A former soldier who lost both legs in Iraq has become the first above-the-knee double amputee to climb the Matterhorn – on his third attempt.
Neil Heritage, 39, reached the peak of the 14,692ft summit in the Alps – one of the world’s most dangerous in the world.
He was injured by a suicide bomber while on tour in Iraq in 2004 and was told he would never walk again.
But the former corporal, from Poole, Dorset, made it up the near-vertical mountainside in three days, reaching the peak at lunchtime on Friday (August 7).
He attempted the climb in 2016 and 2018 but had to make the difficult decision to turn back due to terrible weather.
In 2017, Neil and his team had to abandon their attempt as 2m of snow halted any possibility of a safe climb even starting.
Speaking to the BBC from a camp on his descent, he said: “It was a challenge – it’s been a dream of mine for a long time.
“It’s something we’ve had a few goes at.”
The ex-serviceman was working with a bomb disposal team in Iraq when a suicide bomber drove close to his unit, and detonated.
Neil suffered extensive injuries and both his legs were amputated, and after a lengthy rehabilitation, he now walks on prosthetic limbs.
He said it was a “last minute” decision to attempt the climb this year, because of Covid-19, and they only started planning a month ago.
Speaking before the challenge, he said: “I’m feeling good about this year’s attempt.”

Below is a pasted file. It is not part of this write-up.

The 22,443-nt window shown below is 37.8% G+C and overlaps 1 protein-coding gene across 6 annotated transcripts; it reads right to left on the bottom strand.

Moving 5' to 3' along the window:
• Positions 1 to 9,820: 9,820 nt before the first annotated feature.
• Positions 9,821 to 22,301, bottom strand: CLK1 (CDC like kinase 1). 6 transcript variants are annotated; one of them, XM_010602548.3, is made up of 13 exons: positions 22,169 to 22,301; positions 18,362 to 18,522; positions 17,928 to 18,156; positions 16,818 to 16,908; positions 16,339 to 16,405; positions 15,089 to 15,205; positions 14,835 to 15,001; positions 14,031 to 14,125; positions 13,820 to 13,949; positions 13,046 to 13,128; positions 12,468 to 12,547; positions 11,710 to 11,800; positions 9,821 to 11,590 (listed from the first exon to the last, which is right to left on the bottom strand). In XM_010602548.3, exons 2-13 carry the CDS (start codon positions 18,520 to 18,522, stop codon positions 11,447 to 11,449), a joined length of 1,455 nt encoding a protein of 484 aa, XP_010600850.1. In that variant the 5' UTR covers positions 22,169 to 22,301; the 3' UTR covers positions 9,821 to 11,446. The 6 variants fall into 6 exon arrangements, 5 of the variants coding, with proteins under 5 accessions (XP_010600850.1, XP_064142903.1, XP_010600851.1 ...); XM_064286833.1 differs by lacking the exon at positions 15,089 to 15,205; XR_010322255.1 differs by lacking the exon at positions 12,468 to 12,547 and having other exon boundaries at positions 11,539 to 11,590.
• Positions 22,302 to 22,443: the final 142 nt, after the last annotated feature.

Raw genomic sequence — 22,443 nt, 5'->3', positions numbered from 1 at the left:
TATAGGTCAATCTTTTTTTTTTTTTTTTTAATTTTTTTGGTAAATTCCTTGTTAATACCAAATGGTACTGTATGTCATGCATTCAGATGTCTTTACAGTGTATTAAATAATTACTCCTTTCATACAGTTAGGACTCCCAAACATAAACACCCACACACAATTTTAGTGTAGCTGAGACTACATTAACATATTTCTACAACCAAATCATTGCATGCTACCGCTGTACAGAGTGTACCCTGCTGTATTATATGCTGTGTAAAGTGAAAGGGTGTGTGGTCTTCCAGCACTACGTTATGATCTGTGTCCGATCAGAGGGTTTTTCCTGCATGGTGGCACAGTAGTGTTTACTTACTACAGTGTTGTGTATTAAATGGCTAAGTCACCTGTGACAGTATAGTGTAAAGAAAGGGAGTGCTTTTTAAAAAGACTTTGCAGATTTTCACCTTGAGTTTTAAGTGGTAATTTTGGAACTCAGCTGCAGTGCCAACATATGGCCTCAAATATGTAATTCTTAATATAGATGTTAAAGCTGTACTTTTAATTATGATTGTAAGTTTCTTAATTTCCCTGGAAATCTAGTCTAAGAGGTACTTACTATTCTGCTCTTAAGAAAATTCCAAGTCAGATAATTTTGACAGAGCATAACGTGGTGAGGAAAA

He started his final climb at 5am today on Friday, reached the summit at noon, and is now on his way back down.
His 15-strong climbing team includes six wounded, injured or sick veterans who are part of Climb 2 Recovery – the charity Neil founded.
It is estimated he uses around seven times the energy of an able-bodied climber.
One of his support team Mac Mackay, a member of the British Mountain Guides, said Neil was inspirational.
He said: “He has had attempts before but the reason he didn’t succeed wasn’t anything to do with his climbing.
“We ran out of good weather, and had to return.
“This year, we have had the most stable six or seven days that the Alps has had for quite a long time. It worked out perfectly.
“It takes him a lot longer to climb the mountain than another person.
“Every time he climbs he is putting his prosthetics through great stress.
“He’s such a positive person. He copes with everything.”
Four other clients from Neil’s charity are also climbing the mountain at the moment.
“Neil is the real motivation for all of them,” said Mac.
“He’s adored by all the other veterans, without question of a doubt.”
Prior to the Matterhorn climb, Neil has completed triathlons, learned to scuba dive and ski and also completed a 3000-mile row across the Atlantic.
To sponsor Neil, visit: https://www.justgiving.com/fundraising/climb-2-recovery